Top Rated San Diego Juvenile Disorderly Conduct
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Explained by a San Diego Criminal Lawyer
"Disorderly conduct" is a catch-all for unruly behavior that would otherwise constitute a minor offense. Therefore, many types of conduct may be considered "disorderly conduct," including: repeated swearing and violent outbursts at a teacher, "toilet papering," somebody's house (also likely vandalism), and when protesting - when police are sick of protestors or want to clear a public area - disorderly conduct is often the justification or issued citation.
Fighting on School Property
Cal. Penal Code § 415.5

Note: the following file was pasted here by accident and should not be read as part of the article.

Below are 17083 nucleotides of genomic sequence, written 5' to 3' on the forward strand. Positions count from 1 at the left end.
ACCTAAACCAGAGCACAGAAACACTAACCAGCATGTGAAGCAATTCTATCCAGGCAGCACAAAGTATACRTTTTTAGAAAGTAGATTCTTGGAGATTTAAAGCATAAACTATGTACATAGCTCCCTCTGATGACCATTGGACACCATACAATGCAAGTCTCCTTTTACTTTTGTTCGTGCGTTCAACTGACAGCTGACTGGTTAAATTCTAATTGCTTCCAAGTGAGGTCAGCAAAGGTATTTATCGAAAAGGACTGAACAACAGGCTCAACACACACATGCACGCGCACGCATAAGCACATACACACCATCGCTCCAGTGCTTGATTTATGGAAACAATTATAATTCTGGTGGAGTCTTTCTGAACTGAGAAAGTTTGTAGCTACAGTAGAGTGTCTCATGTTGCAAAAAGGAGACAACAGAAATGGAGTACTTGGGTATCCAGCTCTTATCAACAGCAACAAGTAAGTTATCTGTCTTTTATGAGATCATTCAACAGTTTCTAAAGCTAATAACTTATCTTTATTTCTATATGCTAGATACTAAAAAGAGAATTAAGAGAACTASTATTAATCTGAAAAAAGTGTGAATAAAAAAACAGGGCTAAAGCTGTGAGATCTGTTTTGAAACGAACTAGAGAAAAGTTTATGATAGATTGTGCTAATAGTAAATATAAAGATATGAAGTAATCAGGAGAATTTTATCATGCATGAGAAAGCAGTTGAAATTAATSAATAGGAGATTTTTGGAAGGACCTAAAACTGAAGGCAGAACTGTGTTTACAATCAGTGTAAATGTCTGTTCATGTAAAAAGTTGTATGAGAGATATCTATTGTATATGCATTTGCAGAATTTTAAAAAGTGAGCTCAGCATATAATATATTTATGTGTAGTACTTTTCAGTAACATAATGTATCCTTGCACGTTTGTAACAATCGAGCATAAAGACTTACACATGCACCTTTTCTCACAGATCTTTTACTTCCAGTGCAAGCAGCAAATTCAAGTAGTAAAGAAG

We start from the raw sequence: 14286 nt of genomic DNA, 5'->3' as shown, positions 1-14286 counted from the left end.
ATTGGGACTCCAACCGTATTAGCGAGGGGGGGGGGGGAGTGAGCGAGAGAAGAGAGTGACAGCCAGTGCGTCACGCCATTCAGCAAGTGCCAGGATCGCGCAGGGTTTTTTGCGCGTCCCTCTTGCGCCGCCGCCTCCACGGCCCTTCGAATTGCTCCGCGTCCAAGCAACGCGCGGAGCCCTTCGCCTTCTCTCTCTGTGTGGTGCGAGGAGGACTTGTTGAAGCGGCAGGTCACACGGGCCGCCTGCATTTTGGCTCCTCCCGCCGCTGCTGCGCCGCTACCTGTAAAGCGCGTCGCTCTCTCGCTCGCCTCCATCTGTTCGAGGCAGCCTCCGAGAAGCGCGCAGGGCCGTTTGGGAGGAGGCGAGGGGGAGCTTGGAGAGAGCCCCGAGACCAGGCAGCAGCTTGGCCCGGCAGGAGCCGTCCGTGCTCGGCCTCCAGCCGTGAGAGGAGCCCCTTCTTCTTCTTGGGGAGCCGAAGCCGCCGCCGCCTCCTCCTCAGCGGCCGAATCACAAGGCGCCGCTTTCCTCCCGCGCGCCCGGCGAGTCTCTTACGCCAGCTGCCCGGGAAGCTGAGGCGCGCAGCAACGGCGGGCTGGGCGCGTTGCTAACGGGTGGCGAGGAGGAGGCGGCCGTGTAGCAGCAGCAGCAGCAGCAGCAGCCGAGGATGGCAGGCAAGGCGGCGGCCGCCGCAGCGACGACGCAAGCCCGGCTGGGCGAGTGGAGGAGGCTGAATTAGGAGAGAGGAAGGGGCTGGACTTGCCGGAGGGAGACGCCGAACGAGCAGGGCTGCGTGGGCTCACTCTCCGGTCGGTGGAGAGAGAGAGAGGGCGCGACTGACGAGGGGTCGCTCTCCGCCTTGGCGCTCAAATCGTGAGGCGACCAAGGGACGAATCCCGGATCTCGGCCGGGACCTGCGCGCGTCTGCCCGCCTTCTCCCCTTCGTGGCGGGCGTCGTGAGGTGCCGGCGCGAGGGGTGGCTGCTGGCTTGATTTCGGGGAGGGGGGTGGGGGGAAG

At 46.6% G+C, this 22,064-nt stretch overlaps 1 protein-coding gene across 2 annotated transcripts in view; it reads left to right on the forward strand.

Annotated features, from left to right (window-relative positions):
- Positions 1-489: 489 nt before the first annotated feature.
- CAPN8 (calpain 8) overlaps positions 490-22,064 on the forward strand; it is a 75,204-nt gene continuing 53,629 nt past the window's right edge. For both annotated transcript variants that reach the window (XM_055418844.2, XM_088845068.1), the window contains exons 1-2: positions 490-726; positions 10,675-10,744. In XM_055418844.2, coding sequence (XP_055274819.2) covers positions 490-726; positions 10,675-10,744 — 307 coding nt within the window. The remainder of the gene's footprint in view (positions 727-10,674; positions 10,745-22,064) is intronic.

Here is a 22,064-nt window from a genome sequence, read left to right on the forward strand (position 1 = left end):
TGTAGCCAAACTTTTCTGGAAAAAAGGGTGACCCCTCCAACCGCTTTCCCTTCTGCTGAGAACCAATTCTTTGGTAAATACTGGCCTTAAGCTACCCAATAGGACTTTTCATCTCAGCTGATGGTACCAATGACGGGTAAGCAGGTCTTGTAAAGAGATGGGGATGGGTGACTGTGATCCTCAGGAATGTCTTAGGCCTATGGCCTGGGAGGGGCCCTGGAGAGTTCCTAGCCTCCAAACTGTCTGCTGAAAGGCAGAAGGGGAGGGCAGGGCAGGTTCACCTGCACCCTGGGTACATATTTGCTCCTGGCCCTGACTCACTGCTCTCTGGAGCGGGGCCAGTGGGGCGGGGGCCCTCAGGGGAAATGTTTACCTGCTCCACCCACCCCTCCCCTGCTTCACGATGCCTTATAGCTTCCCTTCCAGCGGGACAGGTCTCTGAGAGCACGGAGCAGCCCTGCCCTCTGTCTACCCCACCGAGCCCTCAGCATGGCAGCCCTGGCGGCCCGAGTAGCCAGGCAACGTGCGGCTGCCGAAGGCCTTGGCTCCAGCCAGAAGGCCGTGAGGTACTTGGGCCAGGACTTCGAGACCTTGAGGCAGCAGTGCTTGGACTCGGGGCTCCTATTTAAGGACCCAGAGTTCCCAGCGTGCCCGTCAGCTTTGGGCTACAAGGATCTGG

This offense is a misdemeanor, and penalties include a fine of up to $400, up to 90 days in jail, or both. Increased penalties may apply to second and subsequent convictions
Disorderly Conduct - Fighting/Offensive Words
Cal. Penal Code § 647
It is a crime in California to fight, or challenge someone to fight, in a public place; to purposefully disturb another person with loud and unreasonable noise; and to use offensive words in a public place that are inherently likely to provoke an immediate violent reaction.
Disorderly conduct is catch-all for bad juvenile behavior, and a misdemeanor. Penalties for disorderly conduct include a fine of up to $1,000, up to six months in jail, or both. There may be increased penalties for second and subsequent convictions.
Cal. Penal Code § 404
It is illegal for two or more people to assemble to disturb the peace and refuse to comply with a lawful order by a law enforcement officer to disperse.
Refusal to disperse after a lawful police order is a misdemeanor. Penalties include court costs, fines, restitution (paying for damage caused by the crime) or community service.